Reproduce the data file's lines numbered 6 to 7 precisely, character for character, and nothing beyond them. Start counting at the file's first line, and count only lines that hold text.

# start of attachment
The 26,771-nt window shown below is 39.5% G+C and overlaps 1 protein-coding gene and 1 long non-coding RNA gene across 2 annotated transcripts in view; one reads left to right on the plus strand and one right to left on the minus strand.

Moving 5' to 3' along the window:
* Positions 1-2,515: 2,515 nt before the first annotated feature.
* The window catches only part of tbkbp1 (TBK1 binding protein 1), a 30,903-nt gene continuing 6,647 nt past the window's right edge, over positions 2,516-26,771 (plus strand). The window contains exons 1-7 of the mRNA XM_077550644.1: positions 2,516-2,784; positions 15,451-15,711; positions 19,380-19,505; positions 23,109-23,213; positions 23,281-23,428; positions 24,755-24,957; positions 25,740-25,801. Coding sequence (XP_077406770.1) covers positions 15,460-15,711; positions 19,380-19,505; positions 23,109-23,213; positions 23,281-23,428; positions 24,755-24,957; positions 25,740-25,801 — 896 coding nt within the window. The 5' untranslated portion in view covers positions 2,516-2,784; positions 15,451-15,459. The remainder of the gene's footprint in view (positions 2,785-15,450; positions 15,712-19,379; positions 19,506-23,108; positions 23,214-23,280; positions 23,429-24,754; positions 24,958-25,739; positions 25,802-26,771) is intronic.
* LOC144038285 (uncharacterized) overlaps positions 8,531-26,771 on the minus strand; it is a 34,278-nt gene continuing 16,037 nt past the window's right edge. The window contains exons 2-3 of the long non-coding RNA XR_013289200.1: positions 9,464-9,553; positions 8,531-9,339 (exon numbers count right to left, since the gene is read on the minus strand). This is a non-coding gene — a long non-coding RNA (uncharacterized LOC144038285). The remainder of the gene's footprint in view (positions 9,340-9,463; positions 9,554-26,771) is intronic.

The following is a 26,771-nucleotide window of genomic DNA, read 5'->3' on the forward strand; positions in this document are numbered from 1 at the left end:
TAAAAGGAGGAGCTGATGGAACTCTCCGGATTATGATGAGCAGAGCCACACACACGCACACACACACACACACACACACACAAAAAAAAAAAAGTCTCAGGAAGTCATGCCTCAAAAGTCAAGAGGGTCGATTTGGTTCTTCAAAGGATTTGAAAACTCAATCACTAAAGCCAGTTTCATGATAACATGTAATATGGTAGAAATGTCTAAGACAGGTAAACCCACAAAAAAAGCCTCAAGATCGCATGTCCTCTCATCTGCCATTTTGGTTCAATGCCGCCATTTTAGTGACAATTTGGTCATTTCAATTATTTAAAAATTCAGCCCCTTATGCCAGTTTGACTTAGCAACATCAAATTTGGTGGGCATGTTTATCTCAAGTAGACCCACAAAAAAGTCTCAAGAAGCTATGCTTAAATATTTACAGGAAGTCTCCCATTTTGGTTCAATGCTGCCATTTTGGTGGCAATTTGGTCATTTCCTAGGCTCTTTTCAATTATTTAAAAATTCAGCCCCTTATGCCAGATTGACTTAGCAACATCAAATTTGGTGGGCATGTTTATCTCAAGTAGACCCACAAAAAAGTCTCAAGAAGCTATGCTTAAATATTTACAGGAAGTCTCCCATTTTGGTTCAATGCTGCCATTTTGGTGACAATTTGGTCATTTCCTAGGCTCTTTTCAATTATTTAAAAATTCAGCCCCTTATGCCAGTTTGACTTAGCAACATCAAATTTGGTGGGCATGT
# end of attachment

The following is a 26,771-nucleotide window of genomic DNA, read 5'->3' on the forward strand; positions in this document are numbered from 1 at the left end:
TAAAAGGAGGAGCTGATGGAACTCTCCGGATTATGATGAGCAGAGCCACACACACGCACACACACACACACACACACACACAAAAAAAAAAAAGTCTCAGGAAGTCATGCCTCAAAAGTCAAGAGGGTCGATTTGGTTCTTCAAAGGATTTGAAAACTCAATCACTAAAGCCAGTTTCATGATAACATGTAATATGGTAGAAATGTCTAAGACAGGTAAACCCACAAAAAAAGCCTCAAGATCGCATGTCCTCTCATCTGCCATTTTGGTTCAATGCCGCCATTTTAGTGACAATTTGGTCATTTCAATTATTTAAAAATTCAGCCCCTTATGCCAGTTTGACTTAGCAACATCAAATTTGGTGGGCATGTTTATCTCAAGTAGACCCACAAAAAAGTCTCAAGAAGCTATGCTTAAATATTTACAGGAAGTCTCCCATTTTGGTTCAATGCTGCCATTTTGGTGGCAATTTGGTCATTTCCTAGGCTCTTTTCAATTATTTAAAAATTCAGCCCCTTATGCCAGATTGACTTAGCAACATCAAATTTGGTGGGCATGTTTATCTCAAGTAGACCCACAAAAAAGTCTCAAGAAGCTATGCTTAAATATTTACAGGAAGTCTCCCATTTTGGTTCAATGCTGCCATTTTGGTGACAATTTGGTCATTTCCTAGGCTCTTTTCAATTATTTAAAAATTCAGCCCCTTATGCCAGTTTGACTTAGCAACATCAAATTTGGTGGGCATGT